It seems to be a abstract thinking however , i do believe in that


in the the text above, is there somewhat grammatically wrong?

See example:

It seems to be a abstract thinking however , i do believe in that .
asked Sep 02 '12 at 01:39 luis moreno New member

1 answer


There are several things wrong. Let's start with the most basic.


The personal pronoun "I" is always capitalized -- always, everywhere... always! It is never the lower case "i". Oh, did I say it is always capitalized.


Sentences always end with punctuation. There are no exceptions to this rule. The ending punctuation is usually a period, but it may be a question mark or exclamation point.


Your sentence wants to be a compound sentence. That is, two independent clauses joined with a semilcolon or a comma + conjunction. Your first independent clause is "It seems to be abstract thinking." When the adverb "however" functions as a conjunction, you always use a semicolon to join the clauses. "It seems to be abstract thinking; however, I do believe that."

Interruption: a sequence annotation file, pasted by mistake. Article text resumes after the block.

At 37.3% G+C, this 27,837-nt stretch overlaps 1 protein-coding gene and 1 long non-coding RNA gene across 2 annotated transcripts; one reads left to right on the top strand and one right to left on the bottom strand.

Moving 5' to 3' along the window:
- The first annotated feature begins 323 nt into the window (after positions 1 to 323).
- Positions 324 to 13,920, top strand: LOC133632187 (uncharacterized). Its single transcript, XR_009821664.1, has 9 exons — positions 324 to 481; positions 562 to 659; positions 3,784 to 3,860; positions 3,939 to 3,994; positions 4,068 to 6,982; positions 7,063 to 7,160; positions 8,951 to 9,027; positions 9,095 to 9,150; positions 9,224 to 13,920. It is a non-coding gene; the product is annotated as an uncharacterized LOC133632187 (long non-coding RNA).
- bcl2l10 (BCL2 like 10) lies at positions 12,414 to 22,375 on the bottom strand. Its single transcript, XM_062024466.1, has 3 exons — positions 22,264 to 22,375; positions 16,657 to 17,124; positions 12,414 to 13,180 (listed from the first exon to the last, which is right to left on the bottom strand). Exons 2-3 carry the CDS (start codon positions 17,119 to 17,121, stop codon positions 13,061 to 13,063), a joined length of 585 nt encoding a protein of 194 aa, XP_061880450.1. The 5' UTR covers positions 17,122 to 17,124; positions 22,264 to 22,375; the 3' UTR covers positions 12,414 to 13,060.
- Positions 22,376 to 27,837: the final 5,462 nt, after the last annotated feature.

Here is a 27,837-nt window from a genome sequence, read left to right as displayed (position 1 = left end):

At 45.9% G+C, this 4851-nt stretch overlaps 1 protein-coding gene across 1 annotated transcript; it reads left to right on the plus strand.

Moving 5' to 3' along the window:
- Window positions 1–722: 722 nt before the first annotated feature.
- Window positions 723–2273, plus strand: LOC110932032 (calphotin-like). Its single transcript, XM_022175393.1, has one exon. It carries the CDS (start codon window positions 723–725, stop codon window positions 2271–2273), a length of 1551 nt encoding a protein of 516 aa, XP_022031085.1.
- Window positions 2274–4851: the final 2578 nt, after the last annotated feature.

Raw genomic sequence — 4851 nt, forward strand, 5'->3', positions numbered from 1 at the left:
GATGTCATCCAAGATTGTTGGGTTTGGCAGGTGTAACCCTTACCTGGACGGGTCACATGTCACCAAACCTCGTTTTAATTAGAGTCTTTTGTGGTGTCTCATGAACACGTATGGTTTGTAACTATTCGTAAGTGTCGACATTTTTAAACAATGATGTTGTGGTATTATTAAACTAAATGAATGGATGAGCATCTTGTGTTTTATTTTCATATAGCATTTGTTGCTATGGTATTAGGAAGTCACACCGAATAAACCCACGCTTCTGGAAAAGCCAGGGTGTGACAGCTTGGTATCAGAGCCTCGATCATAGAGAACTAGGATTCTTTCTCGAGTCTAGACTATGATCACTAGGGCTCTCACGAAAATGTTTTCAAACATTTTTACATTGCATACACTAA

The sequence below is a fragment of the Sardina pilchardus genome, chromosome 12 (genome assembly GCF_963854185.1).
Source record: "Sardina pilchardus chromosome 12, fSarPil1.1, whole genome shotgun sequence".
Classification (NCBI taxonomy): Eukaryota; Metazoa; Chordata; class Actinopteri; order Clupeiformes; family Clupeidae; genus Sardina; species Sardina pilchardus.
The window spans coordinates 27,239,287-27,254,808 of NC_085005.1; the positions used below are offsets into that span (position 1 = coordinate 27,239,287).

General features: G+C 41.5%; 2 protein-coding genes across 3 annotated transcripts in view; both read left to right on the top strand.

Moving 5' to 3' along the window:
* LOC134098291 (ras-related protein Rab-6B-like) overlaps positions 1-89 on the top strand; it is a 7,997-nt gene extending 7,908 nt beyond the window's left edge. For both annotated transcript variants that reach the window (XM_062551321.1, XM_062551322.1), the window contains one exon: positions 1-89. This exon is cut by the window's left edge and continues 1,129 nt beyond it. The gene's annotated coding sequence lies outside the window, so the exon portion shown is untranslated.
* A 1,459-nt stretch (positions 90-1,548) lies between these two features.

The indefinite article "a" should not be placed before "abstract thinking" -- no article is required here. However, if (in a different sentence) you place an indefinite article before "abstract", it should be "an". We always use "an" before words starting with a vowel sound, and "a" before those with a consonant sound.


Your sentence clause "I do believe that" is incomplete. What do you believe? Your sentence needs to tell us. That is a relative pronoun and needs to point us to something that tells us what you believe. But there is nothing there to point to. The reader is left wondering and confused.


Oh, and did I mention that "I" is always capitalized?

link comment edited Sep 02 '12 at 01:58 Jeff Pribyl Grammarly Fellow

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